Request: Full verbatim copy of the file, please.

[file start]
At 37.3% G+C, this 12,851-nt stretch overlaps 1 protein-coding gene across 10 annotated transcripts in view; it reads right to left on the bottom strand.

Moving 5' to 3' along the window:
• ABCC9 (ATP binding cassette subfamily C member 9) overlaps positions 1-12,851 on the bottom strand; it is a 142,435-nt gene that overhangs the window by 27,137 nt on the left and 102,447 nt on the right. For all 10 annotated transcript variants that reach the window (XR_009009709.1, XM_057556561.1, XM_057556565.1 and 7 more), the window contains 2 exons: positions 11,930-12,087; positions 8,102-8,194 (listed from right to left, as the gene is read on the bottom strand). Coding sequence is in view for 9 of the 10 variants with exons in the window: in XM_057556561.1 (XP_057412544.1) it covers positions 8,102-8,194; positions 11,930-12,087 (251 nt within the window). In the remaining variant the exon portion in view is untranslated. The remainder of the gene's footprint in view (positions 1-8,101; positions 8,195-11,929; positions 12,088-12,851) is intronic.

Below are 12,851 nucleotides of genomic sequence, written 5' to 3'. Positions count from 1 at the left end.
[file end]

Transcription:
At 37.3% G+C, this 12,851-nt stretch overlaps 1 protein-coding gene across 10 annotated transcripts in view; it reads right to left on the bottom strand.

Moving 5' to 3' along the window:
• ABCC9 (ATP binding cassette subfamily C member 9) overlaps positions 1-12,851 on the bottom strand; it is a 142,435-nt gene that overhangs the window by 27,137 nt on the left and 102,447 nt on the right. For all 10 annotated transcript variants that reach the window (XR_009009709.1, XM_057556561.1, XM_057556565.1 and 7 more), the window contains 2 exons: positions 11,930-12,087; positions 8,102-8,194 (listed from right to left, as the gene is read on the bottom strand). Coding sequence is in view for 9 of the 10 variants with exons in the window: in XM_057556561.1 (XP_057412544.1) it covers positions 8,102-8,194; positions 11,930-12,087 (251 nt within the window). In the remaining variant the exon portion in view is untranslated. The remainder of the gene's footprint in view (positions 1-8,101; positions 8,195-11,929; positions 12,088-12,851) is intronic.

Below are 12,851 nucleotides of genomic sequence, written 5' to 3'. Positions count from 1 at the left end.